Eleven days ago I ran my first race of the summer season. A 13.1 mile race to be exact. It's actually been four years since I did my last half-marathon, and if I'm going to complete my 5-year plan of becoming a full-Ironman finisher, this was the year to see if my body could still finish 13.1 miles. (Next year is the trek to to half-Iron which includes a half-marathon for the run portion.)
I'll admit right now that my training for the race was horrible. And probably dangerous. In my twelve weeks of lead up, the most I ever ran for my long runs was seven and a half miles. Oh, I was supposed to make it up to twelve about two weeks before the race, but with moving and starting a new job, I just lost my motivation to run. I'm surprised I'm not injured, actually. I heard once that you should take as many rest days after a race for as many miles as you ran. I still have two rest days to go, yet my triathlon training started yesterday. But I'm not very motivated for that either, and I can't slack on this training because I'm upping my race distance this year. Olympic size. For those who aren't up to race distances, and Olympic is 1500 m of swimming, 24 miles of biking, and 6.2 miles of running. What I'll actually be racing is double the distance I raced the last couple of years. Stepping it up a notch per say.
So far, I don't have a pool to train in. And my run yesterday morning only lasted 15 minutes. Half of what I was supposed to do.
And boy was I slow.
And boy was my heel was really stiff and sore.
I felt like I couldn't even remember how to run.
I'm doubting my ability to train for this race.
Eleven days ago I ran 13.1 miles in under two hours. 1:58.02 to be exact. It was a PR race for me. My goal of 1:45 went out the window with the slack in training, but on race morning, somehow I just knew I could stll run in under two hours, which was my next giant goal. Ok, I didnt' really know for sure if I was even going to finish the race without walking, but I had this huge surge of hope in me that I could run my race in under two hours. And so, I ran.
The morning started off cloudy and chilly, and I was really nervous. My husband wasn't able to make it to the race, but Wonder Woman was there. That's my mom. She's been my number one running fan since I started racing in jr. high, and has rarely missed a race. It was super encouraging to have her in my corner, and I'm taking her to Kona if I ever qualify. She told me not to worry about the time clock on Saturday, just to go out there and run. Which is the same thing Music Man had been saying to me all week. They both know me, and they both also know how hard it was for me to hear that because I'm my own worst competitor. I wanted to run in 1:45. I at least wanted to beat two hours.
But somehow, that Saturday morning, I didn't worry about time. I lost myself in the race atmosphere and just ran.
The first 5k in I realized I had run all three miles at 9:00 minutes flat. My average pace had NOT been that for a couple of weeks, but I was comfortable. I was pushing myself, but in a strong way. I kept running. Halfway through I picked up some chocolate GU, which was like a shot of frosting, and some reserve physical energy kicked it. I was still running 9:00 minutes flat. I just kept going. And then mile 10 hit--the wall--and a spectator was encouraging us on by reminding us how much we had paid to run this race. I laughed so hard and knew that I could finish. By then, my miles had slowed down by a couple of seconds, but I realized I was on pace to finish in under two hours. That surprised me and encouraged me. So I dug deep.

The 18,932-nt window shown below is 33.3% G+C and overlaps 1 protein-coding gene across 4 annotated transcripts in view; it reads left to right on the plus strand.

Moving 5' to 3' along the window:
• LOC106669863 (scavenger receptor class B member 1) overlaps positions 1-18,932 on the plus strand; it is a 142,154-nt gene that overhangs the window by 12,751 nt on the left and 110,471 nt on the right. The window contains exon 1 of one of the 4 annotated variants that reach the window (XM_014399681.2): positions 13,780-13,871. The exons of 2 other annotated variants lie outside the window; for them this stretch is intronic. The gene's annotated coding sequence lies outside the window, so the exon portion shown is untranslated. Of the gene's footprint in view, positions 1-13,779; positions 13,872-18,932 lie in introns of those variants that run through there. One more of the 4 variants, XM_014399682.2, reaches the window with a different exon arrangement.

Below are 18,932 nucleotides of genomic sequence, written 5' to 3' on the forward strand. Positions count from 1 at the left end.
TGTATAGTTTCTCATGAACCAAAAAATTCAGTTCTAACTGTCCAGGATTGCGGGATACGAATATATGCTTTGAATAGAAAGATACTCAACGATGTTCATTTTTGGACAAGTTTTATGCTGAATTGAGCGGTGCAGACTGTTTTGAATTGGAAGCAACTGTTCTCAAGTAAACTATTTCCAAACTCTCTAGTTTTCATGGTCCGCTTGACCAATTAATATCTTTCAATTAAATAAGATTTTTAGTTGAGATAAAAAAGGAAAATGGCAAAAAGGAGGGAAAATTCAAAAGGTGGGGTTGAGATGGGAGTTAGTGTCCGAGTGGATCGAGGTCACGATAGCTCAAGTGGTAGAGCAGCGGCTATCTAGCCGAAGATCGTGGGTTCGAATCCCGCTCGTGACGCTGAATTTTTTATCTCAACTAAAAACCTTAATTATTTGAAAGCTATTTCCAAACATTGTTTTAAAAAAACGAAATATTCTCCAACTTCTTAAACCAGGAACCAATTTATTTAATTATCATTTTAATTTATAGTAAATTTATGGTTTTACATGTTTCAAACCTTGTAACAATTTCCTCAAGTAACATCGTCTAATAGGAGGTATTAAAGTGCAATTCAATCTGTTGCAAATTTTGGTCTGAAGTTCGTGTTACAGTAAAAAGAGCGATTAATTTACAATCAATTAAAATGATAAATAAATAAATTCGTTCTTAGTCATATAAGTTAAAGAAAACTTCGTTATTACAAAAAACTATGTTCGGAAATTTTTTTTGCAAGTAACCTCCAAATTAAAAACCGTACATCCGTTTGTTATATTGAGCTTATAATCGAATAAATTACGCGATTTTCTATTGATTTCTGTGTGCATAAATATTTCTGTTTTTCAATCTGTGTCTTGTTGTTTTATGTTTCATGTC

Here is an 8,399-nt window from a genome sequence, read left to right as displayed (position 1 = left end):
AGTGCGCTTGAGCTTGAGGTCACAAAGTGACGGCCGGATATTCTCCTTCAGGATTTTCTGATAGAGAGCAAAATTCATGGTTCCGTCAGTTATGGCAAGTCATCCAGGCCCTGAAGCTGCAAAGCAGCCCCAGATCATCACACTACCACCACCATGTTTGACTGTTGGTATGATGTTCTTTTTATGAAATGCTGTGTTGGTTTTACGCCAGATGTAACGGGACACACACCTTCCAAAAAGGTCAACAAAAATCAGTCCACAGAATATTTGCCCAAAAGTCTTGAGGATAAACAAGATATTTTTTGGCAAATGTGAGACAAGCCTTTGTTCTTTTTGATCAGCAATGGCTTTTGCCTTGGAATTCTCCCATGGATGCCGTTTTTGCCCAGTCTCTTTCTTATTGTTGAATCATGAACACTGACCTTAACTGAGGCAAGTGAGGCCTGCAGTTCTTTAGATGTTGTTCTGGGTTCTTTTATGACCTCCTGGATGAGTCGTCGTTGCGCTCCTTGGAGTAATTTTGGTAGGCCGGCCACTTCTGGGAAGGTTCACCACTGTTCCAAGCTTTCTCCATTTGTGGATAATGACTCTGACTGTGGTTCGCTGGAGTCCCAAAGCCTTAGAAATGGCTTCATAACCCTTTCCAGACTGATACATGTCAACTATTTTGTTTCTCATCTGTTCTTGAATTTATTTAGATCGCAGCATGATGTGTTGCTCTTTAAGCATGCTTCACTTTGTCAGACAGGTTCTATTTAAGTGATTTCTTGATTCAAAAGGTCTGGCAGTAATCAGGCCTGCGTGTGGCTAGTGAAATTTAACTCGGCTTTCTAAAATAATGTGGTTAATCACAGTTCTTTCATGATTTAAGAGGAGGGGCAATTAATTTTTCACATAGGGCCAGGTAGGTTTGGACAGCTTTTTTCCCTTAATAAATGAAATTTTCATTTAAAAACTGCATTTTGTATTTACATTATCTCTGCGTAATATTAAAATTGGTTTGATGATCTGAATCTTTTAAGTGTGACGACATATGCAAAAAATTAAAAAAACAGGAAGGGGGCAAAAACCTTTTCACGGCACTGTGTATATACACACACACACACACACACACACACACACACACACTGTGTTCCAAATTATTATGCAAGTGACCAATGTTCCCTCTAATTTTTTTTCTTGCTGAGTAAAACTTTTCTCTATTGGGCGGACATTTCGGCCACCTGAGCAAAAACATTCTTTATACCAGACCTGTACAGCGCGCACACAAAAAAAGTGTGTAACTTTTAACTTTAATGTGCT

I still cannot describe the feeling I had running into the stadium knowing I was running a PR when two hours earlier I didn't even think I could finish without walking. I can tell you one thing, and that's that my strength was definitely not my own that morning.
Sometimes, ok a lot of times, I don't believe in myself when it comes to my racing. Sure, I put in the miles and I try to eat right and stretch well, but when I get to the week before the race, everything goes out the window. I doubt myself. I doubt my strength. I doubt my mentality. I doubt my even finishing.
And then I get to the race and realize I'm not the only one. I hear my fellow racers voice their fears about finishing. I hear talk of bad training days, old injuries, new injuries. Fears of walking. And then Saturday, I watched a woman with a knee brace hobble along the race path, half walking-half running, finish the race.
And I thought, that's all of us. We forget sometimes that we aren't the only ones struggling. I'm not the only one with work stress up to my earlobes. I'm not the only one feeling the hurt as I put gas into my tank. I'm not the only one pinching pennies to buy milk every week.
I'm not the only one to think there's no way I can keep going and finish the race I'm in.
There are a lot of doubting people out there. But I also see there are a lot of enduring people out there. Christ calls us to consider our trials pure joy for they will develop perseverence. But he also calls us to ask for wisdom without having doubt. (James 1) Doubt is a joy killer. It's takes away our little moments. I almost let it talk me out of a race I thought I couldn't run, but instead, when I let go of my doubt, I raced the best half-marathon of my life.
When I watched the lady with the knee brace half walk-half run, I realized...she was running the race.
She's wasn't hobbling along. She wasn't half-walking. She wasn't struggling.
She ran with confidence and inner strength.
She ran without doubt.
She was running.
I was running.
And we all finished the race, no matter how long it took. We are running.